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SANTA FE — After months of debate, the New Mexico Game Commission has finally set the record straight: hunters, anglers and trappers who venture onto private property need written permission or their trophy takes could be seized.

The commission on Thursday approved amendments to the state's hunting and fishing manner and method rule, saying it's unlawful to hunt or capture wild game on private property if the landowner hasn't granted permission.

Much of the debate centered on whether private property had to be posted as such, with sportsmen's groups arguing they should not have to bear all of the responsibility if landowners fail to mark their property.

R.J. Kirkpatrick of the state Game and Fish Department said the department visited constituents across New Mexico and held a public hearing in January before settling on language that was equitable for sportsmen and landowners.

"We went through a lot of twists and turns," he said.

Aside from requiring written permission for hunting or fishing on posted private property, the new requirements say it's illegal to hunt or fish on unposted property if the landowner has informed the sportsman he cannot be there.

It's also illegal if a hunter or angler knowingly enters private property regardless of whether it's posted.

The consequence for violating the rule is that any wild game will be subject to seizure.

The private property issue took center stage when former Game and Fish director Bruce Thompson was accused of illegally shooting a deer on the Diamond T Ranch during a 2007 hunt.

Thompson, who had a valid deer hunting license, said he believed he was on U.S. Bureau of Land Management land, based on coordinates entered in his global positioning system unit.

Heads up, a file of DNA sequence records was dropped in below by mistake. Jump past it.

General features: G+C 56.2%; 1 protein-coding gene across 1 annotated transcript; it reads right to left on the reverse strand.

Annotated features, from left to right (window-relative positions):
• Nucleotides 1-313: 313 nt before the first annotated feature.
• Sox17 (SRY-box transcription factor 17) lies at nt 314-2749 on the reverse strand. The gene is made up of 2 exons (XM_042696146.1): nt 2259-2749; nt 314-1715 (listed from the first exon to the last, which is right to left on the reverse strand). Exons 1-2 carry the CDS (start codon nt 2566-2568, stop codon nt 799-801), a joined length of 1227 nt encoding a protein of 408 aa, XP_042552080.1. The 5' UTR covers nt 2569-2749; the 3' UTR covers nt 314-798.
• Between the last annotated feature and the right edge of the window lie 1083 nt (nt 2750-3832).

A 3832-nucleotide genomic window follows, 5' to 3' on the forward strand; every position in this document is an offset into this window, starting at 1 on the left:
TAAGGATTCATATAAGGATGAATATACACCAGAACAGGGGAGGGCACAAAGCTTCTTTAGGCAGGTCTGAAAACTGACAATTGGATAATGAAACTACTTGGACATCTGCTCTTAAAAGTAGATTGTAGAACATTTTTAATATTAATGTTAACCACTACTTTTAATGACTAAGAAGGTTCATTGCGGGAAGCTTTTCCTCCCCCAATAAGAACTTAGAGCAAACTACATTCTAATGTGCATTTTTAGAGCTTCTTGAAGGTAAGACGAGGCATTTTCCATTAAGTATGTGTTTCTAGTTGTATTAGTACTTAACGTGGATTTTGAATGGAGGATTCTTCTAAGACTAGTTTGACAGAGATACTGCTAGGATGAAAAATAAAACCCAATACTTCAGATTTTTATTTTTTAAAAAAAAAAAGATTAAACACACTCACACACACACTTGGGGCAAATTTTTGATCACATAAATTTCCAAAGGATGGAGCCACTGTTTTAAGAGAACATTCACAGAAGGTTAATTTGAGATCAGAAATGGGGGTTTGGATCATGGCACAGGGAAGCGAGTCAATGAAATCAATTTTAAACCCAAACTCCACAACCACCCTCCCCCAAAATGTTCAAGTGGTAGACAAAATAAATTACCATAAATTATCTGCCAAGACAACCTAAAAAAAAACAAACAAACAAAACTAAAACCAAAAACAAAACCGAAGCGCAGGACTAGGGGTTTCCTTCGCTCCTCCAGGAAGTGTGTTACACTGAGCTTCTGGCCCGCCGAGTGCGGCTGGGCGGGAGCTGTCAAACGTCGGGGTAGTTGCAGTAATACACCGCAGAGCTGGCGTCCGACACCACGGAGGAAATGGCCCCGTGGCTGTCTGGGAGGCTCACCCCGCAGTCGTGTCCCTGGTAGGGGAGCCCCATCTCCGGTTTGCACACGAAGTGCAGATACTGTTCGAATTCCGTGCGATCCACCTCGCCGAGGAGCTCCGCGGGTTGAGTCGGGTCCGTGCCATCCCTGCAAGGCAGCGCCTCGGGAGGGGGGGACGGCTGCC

The Game Commission last fall revoked his hunting privileges as punishment.

The New Mexico Wildlife Federation, a group that represents thousands of sportsmen, said the amended rule clarifies what's expected of hunters and anglers.

"This ensures that the law-abiding sportsman who inadvertently crosses an unmarked boundary is not penalized like a poacher," said Joel Gay, spokesman for the group. "We have long supported stiff penalties for people who knowingly trespass to hunt or fish and we think this is a sensible piece of rule-making."

John Boretsky of Albuquerque argued that New Mexico is a checkerboard of federal, state, tribal and private lands and the clause "knowingly enter upon any private property" will provide a way out for hunters and anglers.

"I think you're looking at a slippery slope here," he told commissioners. "... If you catch someone with a dead animal, are they going to admit that they knew it was private land? I don't think so."

He also argued that it's "not equal justice" for private land hunters who find themselves on public land. Once those hunters stray onto public land, their licenses become invalid.

Commissioner Tom Arvas said he believes most private landowners who offer hunting and fishing are good about letting sportsmen know the boundaries, but public hunters have a greater responsibility to know their surroundings.

"With a public hunter, there's so many different markings and so many different areas that he needs to be really up to speed," Arvas said.
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